And now there’s an opportunity to do exactly that. The HOMES Tax (Housing, Outreach, and Mass-Entry Shelter), as proposed by Council members Kirsten Harris-Talley and Mike O’Brien, would place a tax of only about $100 per employee on businesses grossing over $5 million annually, which is only the largest 10% of businesses in the city. The tax would raise an estimated $24 million — vital funds which would help us pay for more affordable housing. Yet several Council members are still on the fence. Can you take five minutes to call the City Council and tell them to support the HOMES tax? Then take a few seconds and send the Council an email.

We’ve known for a long time that housing justice is a climate issue—as people are forced out of the city, they are forced into cars to commute to work. But even without climate change, passing this tax is the right thing to do.

A Fossil-free, Livable Seattle
What can we do to move Seattle to 100% renewables in all sectors? Towards a low-carbon and livable city where people can get around without cars, and live close to work and play? From traffic to skyrocketing rents, the carbon economy simply isn’t working for Seattle.

100% and Beyond – A Fossil-free, Livable Seattle
Tuesday November 14, 7:00 pm
UCC Prospect Church, 1919 E. Prospect St., Seattle 98112

Connect with 350 Seattle’s work to move our city and region beyond fossil fuels. Learn about efforts to stop new fossil fuel infrastructure in King County, move Puget Sound Energy from gas to renewables, and build sustainable transportation and housing options in Seattle.

So what about Amazon?
Both Amazon and the City of Seattle are falling behind the levels of emissions reductions we need now… and both the city and the company are inextricably linked on climate action! To learn more, check out our new blog post here.

Do you want to see Amazon take the lead and pilot electric vehicle freight deliverystarting here and now? Do you want City of Seattle to make real progress on emissions reductions with transit and affordable housing?

Do you work in the tech industry and want tech companies to prioritize climate actionin their core business?

If so, let’s talk! Join us in the Amazon workgroup—lots of volunteer roles from research to writing to community organizing. Contact Rebecca to get involved.


Hard to believe, but…
Bedfellows in DC are getting stranger and stranger. Talks to re-negotiate NAFTA now include removing the Investor State Dispute Settlement (ISDS). That’s exactly what we want, since ISDS is the pro-corporate system in trade agreements that allows corporations to attack environmental and climate-related laws and demand damages for lost profits. What we didn’t expect is that the Trump administration is asking that ISDS be removed from NAFTA. As a result, Congress is now being mobbed by corporate lobbyists demanding that ISDS stay in place. Those pests! Time to contact Senator Cantwell (206 220 6400) and Senator Murray (206 553 5545) as well as your Congressional Representative, and remind them to smack down those lobbyists and oppose ISDS in any new NAFTA deal.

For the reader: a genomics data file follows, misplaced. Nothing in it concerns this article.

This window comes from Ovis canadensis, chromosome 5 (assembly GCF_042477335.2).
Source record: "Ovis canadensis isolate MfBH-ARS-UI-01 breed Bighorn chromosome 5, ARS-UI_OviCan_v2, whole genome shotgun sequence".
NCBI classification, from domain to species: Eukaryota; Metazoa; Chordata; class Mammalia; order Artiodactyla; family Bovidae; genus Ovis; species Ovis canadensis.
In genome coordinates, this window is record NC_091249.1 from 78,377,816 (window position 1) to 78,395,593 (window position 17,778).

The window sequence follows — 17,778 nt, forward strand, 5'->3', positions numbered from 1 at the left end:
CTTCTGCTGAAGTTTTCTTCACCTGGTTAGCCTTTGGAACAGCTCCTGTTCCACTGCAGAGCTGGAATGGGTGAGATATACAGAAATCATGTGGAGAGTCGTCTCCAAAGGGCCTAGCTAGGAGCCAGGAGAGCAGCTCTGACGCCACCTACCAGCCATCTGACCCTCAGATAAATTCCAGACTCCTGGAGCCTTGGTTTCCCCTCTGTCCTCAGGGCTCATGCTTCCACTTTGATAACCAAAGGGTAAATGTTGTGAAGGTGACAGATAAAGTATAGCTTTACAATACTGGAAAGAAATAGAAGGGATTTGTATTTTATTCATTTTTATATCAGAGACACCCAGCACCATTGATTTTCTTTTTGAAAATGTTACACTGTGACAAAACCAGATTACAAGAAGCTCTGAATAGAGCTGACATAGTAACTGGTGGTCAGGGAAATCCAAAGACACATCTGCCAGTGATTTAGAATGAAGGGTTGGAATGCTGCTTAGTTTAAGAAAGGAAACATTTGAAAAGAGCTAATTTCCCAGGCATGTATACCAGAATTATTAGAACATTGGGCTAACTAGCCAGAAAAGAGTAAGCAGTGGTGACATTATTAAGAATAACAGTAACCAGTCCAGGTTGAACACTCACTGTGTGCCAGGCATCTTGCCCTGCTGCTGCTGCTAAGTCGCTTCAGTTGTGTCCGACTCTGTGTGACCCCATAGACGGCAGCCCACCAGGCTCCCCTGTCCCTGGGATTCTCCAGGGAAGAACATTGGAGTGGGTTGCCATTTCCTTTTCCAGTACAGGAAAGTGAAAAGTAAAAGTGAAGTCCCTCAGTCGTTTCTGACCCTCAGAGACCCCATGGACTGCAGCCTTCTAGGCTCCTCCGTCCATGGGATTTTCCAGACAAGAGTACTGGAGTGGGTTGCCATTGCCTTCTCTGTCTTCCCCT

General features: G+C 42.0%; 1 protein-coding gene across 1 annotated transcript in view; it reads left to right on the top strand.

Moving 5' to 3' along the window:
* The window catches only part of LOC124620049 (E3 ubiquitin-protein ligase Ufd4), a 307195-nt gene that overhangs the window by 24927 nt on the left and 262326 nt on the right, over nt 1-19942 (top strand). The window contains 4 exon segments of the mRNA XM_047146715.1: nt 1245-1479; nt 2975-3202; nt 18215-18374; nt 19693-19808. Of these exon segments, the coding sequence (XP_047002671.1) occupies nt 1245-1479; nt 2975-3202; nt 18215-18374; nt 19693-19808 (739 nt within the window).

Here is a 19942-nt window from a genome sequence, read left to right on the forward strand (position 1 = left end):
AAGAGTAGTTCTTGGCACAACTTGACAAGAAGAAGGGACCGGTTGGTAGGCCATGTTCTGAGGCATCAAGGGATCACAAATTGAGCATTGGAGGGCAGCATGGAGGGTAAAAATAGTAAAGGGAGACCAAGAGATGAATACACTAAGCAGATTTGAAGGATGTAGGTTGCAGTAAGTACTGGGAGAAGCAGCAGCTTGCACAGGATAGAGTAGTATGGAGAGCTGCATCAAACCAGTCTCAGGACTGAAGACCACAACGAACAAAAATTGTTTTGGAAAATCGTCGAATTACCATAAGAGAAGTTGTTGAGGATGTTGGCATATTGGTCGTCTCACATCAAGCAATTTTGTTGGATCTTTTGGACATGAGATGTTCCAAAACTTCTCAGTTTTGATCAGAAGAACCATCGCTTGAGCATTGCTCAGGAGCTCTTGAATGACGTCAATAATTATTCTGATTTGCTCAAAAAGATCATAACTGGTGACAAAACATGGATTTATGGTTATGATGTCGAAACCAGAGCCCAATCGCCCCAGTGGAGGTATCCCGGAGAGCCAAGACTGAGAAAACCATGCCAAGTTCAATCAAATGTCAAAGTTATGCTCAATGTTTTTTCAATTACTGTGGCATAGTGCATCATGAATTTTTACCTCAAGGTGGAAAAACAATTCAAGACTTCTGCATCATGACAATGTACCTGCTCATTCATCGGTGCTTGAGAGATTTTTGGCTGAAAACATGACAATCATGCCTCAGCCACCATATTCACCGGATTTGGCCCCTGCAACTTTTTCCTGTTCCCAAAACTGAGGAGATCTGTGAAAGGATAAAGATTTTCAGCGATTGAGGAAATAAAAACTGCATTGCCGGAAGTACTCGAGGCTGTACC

Tell your rep to sign on
And when you contact your Congressional Rep, ask them to sign on to Pramila Jayapal’s “Dear Colleague” letter to the US Trade Representative. It asks other representatives to join her push for a new trade policy that supports workers and the environment. If your rep already is Pramila Jayapal (206 674 0040), please thank her for the good work.

Washington Fair Trade Coalition
Speaking of Pramila Jayapal, she will be the keynote speaker at the upcoming breakfast benefiting the Washington Fair Trade Coalition, of which 350 Seattle is a member. Please join us at the breakfast on November 15, 7:30–9:00am, to support their great work in fighting trade deals that harm workers and the environment. Please let Selden know if you’d like to attend. Sierra Club is sponsoring some seats so you might be able to attend for free!

Calling all 36th District voters
Selden Prentice has organized meetings with the State Reps from the 36th District to discuss climate issues and possible climate legislation. The meeting with Rep. Frame will be on either Monday, December 4th at 6:00 pm or Tuesday the 5th at 6:30 pm in Seattle—date TBD. The meeting with Rep. Tarleton will be on Monday, December 11th at 4:30 pm in Seattle. Please contact Selden to attend one or both meetings.